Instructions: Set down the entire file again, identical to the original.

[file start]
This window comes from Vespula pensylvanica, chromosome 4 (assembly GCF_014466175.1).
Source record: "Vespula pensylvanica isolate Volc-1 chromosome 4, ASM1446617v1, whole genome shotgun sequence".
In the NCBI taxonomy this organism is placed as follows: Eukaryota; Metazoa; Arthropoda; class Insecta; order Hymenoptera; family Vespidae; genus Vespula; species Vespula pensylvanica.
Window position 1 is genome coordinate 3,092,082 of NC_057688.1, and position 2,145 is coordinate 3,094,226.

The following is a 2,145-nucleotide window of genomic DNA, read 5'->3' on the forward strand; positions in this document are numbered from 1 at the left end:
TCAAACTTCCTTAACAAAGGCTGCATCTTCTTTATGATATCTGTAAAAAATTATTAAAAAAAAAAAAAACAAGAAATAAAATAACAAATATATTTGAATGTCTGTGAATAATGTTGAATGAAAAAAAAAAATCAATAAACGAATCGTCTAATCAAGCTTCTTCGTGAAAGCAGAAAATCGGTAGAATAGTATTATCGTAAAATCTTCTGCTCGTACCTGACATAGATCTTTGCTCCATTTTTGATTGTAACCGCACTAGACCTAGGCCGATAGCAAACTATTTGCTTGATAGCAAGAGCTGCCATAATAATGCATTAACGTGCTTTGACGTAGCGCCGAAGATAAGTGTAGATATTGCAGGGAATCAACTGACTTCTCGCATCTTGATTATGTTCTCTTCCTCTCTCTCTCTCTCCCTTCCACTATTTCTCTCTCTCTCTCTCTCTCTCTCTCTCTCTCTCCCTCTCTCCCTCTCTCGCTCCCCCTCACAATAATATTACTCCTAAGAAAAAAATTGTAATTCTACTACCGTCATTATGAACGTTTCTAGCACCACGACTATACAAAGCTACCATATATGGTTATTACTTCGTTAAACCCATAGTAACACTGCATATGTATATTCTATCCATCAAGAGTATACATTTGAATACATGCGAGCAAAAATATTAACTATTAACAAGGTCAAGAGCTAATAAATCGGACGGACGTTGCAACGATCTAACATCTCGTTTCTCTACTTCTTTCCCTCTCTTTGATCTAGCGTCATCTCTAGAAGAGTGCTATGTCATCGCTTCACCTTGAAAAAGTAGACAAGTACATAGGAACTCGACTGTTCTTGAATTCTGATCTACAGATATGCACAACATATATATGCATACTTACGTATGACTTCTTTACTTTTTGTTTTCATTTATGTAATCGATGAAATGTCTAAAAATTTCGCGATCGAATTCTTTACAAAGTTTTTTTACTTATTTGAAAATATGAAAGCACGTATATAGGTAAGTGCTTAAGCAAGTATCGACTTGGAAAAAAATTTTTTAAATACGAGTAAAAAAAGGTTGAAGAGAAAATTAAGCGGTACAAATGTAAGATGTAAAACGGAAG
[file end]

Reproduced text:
This window comes from Vespula pensylvanica, chromosome 4 (assembly GCF_014466175.1).
Source record: "Vespula pensylvanica isolate Volc-1 chromosome 4, ASM1446617v1, whole genome shotgun sequence".
In the NCBI taxonomy this organism is placed as follows: Eukaryota; Metazoa; Arthropoda; class Insecta; order Hymenoptera; family Vespidae; genus Vespula; species Vespula pensylvanica.
Window position 1 is genome coordinate 3,092,082 of NC_057688.1, and position 2,145 is coordinate 3,094,226.

The following is a 2,145-nucleotide window of genomic DNA, read 5'->3' on the forward strand; positions in this document are numbered from 1 at the left end:
TCAAACTTCCTTAACAAAGGCTGCATCTTCTTTATGATATCTGTAAAAAATTATTAAAAAAAAAAAAAACAAGAAATAAAATAACAAATATATTTGAATGTCTGTGAATAATGTTGAATGAAAAAAAAAAATCAATAAACGAATCGTCTAATCAAGCTTCTTCGTGAAAGCAGAAAATCGGTAGAATAGTATTATCGTAAAATCTTCTGCTCGTACCTGACATAGATCTTTGCTCCATTTTTGATTGTAACCGCACTAGACCTAGGCCGATAGCAAACTATTTGCTTGATAGCAAGAGCTGCCATAATAATGCATTAACGTGCTTTGACGTAGCGCCGAAGATAAGTGTAGATATTGCAGGGAATCAACTGACTTCTCGCATCTTGATTATGTTCTCTTCCTCTCTCTCTCTCTCCCTTCCACTATTTCTCTCTCTCTCTCTCTCTCTCTCTCTCTCTCTCCCTCTCTCCCTCTCTCGCTCCCCCTCACAATAATATTACTCCTAAGAAAAAAATTGTAATTCTACTACCGTCATTATGAACGTTTCTAGCACCACGACTATACAAAGCTACCATATATGGTTATTACTTCGTTAAACCCATAGTAACACTGCATATGTATATTCTATCCATCAAGAGTATACATTTGAATACATGCGAGCAAAAATATTAACTATTAACAAGGTCAAGAGCTAATAAATCGGACGGACGTTGCAACGATCTAACATCTCGTTTCTCTACTTCTTTCCCTCTCTTTGATCTAGCGTCATCTCTAGAAGAGTGCTATGTCATCGCTTCACCTTGAAAAAGTAGACAAGTACATAGGAACTCGACTGTTCTTGAATTCTGATCTACAGATATGCACAACATATATATGCATACTTACGTATGACTTCTTTACTTTTTGTTTTCATTTATGTAATCGATGAAATGTCTAAAAATTTCGCGATCGAATTCTTTACAAAGTTTTTTTACTTATTTGAAAATATGAAAGCACGTATATAGGTAAGTGCTTAAGCAAGTATCGACTTGGAAAAAAATTTTTTAAATACGAGTAAAAAAAGGTTGAAGAGAAAATTAAGCGGTACAAATGTAAGATGTAAAACGGAAG